Home Silver Mixed Date $2 35% Silver War Time Jefferson Nickels - Roll Of 40 Coins - Average Circulated

Mixed Date $2 35% Silver War Time Jefferson Nickels - Roll of 40 Coins
Average Circulated

Mixed Date $2 35% Silver War Time Jefferson Nickels - Roll of 40 Coins - Average Circulated

What Wartime Jefferson Nickels come in this roll?

We buy our bulk Wartime Jefferson Nickels in such a manner that they are not picked through or searched for varieties or special coins. This series is so short (4 years) that it is possible (although not highly likely) that you could obtain a complete set in one roll, as it takes only 11 coins to make a set. These rolls contain 40 random coins from a large bin ($2 face value) full of 35% silver nickels dated from 1942-1945, and range in grade from good (G) to extremely fine (EF or XF). They are what is known as 'average circulated' condition coins with no culls, bent, or damaged coins.

Why Wartime Jefferson Nickels?

The United States was thrust into World War II in December, 1941, when the Japanese Empire bombed Pearl Harbor near Honolulu, Hawaii. This sparked a huge "wartime effort" to prepare the United States for a long-lasting war, and ultimately, victory. In an effort to prepare for the war, any materials that could be saved and stockpiled to ensure there was enough for military equipment were rationed and hoarded. One of those materials was the metal nickel, and one of the first places where nickel was pulled was from our five cent coin, which was made of a composition of 25% nickel (and 75% copper).

What are Wartime Jefferson Nickels made of?

As soon as the war began, mint officials began testing alloys to use for the new five cent coin. Congress had approved a 50% copper and 50% silver composition, but they allowed variation from this composition in the better interest of the people - which basically meant that the Mint could use whatever composition most closely matched the signature of existing five cent coins (for vending machines).

By mid-year the Mint had found that a composition of 56% copper, 35% silver, and 9% manganese was the right weight and signature to remove all nickel from the coins and have them remain useable next to the existing coins. They wanted these new coins to be easily distinguishable from the existing coins, so they moved the mint mark to the negative space above the Monticello and made it larger. Everything was in order, and in October, 1942, the first Wartime Jefferson nickels were issued.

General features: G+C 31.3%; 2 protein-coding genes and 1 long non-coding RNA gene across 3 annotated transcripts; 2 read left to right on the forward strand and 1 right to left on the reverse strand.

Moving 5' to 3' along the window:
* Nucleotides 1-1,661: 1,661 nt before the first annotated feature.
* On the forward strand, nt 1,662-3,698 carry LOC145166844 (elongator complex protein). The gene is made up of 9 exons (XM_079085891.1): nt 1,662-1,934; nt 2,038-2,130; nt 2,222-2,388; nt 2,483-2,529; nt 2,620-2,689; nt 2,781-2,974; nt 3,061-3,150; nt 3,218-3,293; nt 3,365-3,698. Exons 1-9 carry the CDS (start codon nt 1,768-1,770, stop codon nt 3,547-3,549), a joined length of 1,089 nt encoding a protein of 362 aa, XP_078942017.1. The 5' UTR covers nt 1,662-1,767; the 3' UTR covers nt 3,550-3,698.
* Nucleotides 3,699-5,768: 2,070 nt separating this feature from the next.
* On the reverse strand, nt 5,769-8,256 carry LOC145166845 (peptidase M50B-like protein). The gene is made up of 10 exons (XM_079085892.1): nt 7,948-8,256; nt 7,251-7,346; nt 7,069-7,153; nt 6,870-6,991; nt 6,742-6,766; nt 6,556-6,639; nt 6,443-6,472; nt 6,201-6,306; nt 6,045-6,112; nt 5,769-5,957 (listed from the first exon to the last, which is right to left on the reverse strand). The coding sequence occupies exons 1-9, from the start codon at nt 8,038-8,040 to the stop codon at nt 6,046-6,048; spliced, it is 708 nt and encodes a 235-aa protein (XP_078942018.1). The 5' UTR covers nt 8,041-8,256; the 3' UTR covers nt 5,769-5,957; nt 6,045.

Fun Facts about Wartime Silver Jefferson Nickels

Wartime Jefferson Nickels have some interesting characteristics that make them rather unique:

  • The 35% silver composition of these coins is the lowest percentage of silver ever placed in a United States coin that did contain the metal as one of the main components of the composition of the coin. Some gold US coins contain trace amounts of silver, but not as an intended portion of the alloy.
  • The mint marks placed above the Monticello to differentiate these coins from other Jefferson nickels are the largest mint marks ever used on United States coins - to this day.
  • The use of a 'P' mint mark to denote Wartime Jefferson nickels made in Philadelphia was the first use of a 'P' mint mark on United States coins. Philadelphia had always been viewed as the main mint facility of the nation, and being that, it did not require mint marks on their coins - until 1942.
  • After the war was over and the 'P' mint mark was removed from the nickel - it did not reappear on US coins until 1979.

Year of Issue:1942-1945
Weight in Grams:5 g
Finish:Mint State
Country:United States
Mint:US Mint
Dimensions:21.2 mm
IN STOCK: Ready for Immediate Shipment.

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Price: $46.95
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